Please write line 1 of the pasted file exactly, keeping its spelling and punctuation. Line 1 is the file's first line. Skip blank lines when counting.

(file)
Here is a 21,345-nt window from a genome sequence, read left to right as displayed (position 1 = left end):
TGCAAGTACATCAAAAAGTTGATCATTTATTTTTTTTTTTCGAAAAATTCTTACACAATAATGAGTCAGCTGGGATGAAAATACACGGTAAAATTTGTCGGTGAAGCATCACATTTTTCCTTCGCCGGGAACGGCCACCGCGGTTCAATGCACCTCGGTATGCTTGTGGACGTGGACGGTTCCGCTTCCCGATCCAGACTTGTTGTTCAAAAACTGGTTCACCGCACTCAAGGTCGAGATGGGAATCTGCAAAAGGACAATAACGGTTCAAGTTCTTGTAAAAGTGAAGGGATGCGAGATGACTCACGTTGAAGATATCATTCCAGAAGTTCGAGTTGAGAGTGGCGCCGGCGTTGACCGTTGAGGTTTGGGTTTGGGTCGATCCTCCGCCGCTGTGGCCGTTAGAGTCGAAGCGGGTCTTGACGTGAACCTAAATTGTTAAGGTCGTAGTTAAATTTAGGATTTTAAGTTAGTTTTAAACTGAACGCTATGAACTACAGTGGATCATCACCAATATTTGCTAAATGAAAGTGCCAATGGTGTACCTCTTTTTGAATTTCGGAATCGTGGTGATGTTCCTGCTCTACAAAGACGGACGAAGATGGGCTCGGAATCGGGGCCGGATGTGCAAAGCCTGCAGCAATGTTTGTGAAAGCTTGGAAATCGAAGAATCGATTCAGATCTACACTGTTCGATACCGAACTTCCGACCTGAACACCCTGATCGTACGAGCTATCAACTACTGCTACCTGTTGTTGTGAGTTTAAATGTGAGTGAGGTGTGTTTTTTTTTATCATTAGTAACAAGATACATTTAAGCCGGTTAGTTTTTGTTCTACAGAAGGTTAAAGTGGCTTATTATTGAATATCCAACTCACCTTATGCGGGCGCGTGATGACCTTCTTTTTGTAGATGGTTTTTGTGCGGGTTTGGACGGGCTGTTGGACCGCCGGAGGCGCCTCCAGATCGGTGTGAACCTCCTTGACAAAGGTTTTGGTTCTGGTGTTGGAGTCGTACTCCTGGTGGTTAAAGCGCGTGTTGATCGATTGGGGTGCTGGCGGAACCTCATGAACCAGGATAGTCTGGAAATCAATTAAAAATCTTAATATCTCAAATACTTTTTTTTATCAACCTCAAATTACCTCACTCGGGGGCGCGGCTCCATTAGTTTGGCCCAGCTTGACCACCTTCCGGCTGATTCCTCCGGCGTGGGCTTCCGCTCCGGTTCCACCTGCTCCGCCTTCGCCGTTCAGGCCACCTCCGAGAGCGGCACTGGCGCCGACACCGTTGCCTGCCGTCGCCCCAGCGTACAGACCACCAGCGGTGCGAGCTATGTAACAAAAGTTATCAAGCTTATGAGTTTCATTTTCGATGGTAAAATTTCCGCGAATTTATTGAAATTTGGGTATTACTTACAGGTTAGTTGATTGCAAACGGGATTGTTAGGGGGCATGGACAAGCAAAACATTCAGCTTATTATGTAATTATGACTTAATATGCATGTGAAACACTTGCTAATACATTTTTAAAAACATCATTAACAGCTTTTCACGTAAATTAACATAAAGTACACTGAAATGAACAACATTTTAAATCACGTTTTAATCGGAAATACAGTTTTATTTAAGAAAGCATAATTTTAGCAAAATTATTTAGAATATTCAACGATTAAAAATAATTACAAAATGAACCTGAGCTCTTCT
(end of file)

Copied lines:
Here is a 21,345-nt window from a genome sequence, read left to right as displayed (position 1 = left end):